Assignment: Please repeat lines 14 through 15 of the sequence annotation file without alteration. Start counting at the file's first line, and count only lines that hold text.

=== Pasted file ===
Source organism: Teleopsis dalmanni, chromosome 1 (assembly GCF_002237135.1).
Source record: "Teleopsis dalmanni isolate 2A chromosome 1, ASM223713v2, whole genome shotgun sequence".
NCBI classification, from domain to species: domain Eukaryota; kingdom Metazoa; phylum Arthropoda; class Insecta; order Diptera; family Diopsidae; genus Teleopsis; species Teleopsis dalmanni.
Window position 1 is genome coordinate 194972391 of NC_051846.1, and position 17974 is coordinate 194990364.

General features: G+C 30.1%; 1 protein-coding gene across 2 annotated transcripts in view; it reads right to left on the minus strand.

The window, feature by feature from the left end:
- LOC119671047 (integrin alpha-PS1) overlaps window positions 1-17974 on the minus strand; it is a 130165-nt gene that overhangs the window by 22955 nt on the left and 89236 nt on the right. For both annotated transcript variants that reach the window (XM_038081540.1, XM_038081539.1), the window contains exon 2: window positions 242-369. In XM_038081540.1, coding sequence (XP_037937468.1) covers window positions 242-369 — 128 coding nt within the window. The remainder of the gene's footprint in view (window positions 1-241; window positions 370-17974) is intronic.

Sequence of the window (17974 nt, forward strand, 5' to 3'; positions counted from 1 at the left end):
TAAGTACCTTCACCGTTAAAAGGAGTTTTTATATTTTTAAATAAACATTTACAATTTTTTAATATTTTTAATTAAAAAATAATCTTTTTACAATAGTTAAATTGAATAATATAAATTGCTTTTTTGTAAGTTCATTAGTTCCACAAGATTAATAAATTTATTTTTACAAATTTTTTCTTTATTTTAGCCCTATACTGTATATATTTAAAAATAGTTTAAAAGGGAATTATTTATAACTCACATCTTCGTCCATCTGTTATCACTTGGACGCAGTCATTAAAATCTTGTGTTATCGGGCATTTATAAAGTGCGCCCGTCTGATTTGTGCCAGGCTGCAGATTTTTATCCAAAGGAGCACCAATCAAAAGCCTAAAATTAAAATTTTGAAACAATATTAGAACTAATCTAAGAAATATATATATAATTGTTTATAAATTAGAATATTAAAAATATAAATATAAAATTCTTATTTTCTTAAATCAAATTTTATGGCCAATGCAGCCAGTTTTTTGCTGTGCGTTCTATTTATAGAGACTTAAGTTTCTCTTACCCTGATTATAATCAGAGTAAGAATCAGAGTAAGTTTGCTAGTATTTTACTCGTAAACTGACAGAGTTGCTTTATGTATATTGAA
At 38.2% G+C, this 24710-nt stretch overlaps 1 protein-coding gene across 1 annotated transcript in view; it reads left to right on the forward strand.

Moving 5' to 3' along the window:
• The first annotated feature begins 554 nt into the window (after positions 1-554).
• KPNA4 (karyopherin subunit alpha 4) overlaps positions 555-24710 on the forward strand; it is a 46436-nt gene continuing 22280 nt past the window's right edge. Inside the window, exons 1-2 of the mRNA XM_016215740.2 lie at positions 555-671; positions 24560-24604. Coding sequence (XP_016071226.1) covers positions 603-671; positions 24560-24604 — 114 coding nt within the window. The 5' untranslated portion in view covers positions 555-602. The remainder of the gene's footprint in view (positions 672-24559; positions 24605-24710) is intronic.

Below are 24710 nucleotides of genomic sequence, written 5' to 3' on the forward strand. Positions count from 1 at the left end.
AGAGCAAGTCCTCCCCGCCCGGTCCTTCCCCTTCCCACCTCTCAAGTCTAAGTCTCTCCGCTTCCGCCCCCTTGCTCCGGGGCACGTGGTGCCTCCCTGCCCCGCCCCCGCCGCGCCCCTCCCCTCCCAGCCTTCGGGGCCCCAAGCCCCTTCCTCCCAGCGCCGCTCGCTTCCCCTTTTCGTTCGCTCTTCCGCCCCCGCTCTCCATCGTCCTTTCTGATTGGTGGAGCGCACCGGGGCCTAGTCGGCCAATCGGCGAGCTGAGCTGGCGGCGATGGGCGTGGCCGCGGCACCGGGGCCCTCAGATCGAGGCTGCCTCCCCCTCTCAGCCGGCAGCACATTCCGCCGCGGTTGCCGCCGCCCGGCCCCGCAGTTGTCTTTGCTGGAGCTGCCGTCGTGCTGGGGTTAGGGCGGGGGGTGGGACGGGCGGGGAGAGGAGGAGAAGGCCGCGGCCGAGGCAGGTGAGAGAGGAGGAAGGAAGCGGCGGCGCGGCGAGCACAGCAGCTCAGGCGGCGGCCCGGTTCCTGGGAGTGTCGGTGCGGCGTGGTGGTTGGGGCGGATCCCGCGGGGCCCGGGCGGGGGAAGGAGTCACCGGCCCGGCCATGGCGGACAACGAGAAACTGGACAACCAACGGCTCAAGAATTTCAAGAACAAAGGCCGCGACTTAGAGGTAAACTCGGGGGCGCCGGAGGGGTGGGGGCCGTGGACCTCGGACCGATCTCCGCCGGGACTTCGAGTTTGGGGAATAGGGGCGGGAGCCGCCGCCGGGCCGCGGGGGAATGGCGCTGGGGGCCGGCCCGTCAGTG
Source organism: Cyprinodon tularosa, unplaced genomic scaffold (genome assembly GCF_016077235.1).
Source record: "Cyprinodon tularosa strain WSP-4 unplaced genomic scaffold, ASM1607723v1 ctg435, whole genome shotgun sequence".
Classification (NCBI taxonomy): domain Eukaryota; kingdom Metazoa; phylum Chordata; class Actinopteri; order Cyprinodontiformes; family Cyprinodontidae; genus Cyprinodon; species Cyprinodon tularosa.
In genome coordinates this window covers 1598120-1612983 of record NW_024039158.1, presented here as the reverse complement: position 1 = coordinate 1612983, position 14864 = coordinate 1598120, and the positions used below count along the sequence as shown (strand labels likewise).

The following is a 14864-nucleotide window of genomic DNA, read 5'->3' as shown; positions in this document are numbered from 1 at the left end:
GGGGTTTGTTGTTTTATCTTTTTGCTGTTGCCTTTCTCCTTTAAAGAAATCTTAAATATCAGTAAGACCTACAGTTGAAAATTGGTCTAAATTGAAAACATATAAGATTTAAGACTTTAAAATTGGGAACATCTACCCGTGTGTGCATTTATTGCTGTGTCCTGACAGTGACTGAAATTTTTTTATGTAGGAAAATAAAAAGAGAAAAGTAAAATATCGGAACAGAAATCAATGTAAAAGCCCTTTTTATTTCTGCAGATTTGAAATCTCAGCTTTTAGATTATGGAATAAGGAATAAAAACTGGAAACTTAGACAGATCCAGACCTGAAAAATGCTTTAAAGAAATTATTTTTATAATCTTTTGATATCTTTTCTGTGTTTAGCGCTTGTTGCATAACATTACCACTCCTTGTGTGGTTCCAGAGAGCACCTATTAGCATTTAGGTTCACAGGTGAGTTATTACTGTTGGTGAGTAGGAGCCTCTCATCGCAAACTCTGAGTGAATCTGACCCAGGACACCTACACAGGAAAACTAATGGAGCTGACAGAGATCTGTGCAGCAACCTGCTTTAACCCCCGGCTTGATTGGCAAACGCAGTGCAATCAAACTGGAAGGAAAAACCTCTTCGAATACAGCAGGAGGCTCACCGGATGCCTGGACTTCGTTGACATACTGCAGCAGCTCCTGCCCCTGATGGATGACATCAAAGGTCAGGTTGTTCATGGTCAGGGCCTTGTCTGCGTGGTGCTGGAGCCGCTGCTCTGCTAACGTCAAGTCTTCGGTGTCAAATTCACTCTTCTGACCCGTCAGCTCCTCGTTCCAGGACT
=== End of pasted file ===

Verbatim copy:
Below are 24710 nucleotides of genomic sequence, written 5' to 3' on the forward strand. Positions count from 1 at the left end.
AGAGCAAGTCCTCCCCGCCCGGTCCTTCCCCTTCCCACCTCTCAAGTCTAAGTCTCTCCGCTTCCGCCCCCTTGCTCCGGGGCACGTGGTGCCTCCCTGCCCCGCCCCCGCCGCGCCCCTCCCCTCCCAGCCTTCGGGGCCCCAAGCCCCTTCCTCCCAGCGCCGCTCGCTTCCCCTTTTCGTTCGCTCTTCCGCCCCCGCTCTCCATCGTCCTTTCTGATTGGTGGAGCGCACCGGGGCCTAGTCGGCCAATCGGCGAGCTGAGCTGGCGGCGATGGGCGTGGCCGCGGCACCGGGGCCCTCAGATCGAGGCTGCCTCCCCCTCTCAGCCGGCAGCACATTCCGCCGCGGTTGCCGCCGCCCGGCCCCGCAGTTGTCTTTGCTGGAGCTGCCGTCGTGCTGGGGTTAGGGCGGGGGGTGGGACGGGCGGGGAGAGGAGGAGAAGGCCGCGGCCGAGGCAGGTGAGAGAGGAGGAAGGAAGCGGCGGCGCGGCGAGCACAGCAGCTCAGGCGGCGGCCCGGTTCCTGGGAGTGTCGGTGCGGCGTGGTGGTTGGGGCGGATCCCGCGGGGCCCGGGCGGGGGAAGGAGTCACCGGCCCGGCCATGGCGGACAACGAGAAACTGGACAACCAACGGCTCAAGAATTTCAAGAACAAAGGCCGCGACTTAGAGGTAAACTCGGGGGCGCCGGAGGGGTGGGGGCCGTGGACCTCGGACCGATCTCCGCCGGGACTTCGAGTTTGGGGAATAGGGGCGGGAGCCGCCGCCGGGCCGCGGGGGAATGGCGCTGGGGGCCGGCCCGTCAGTG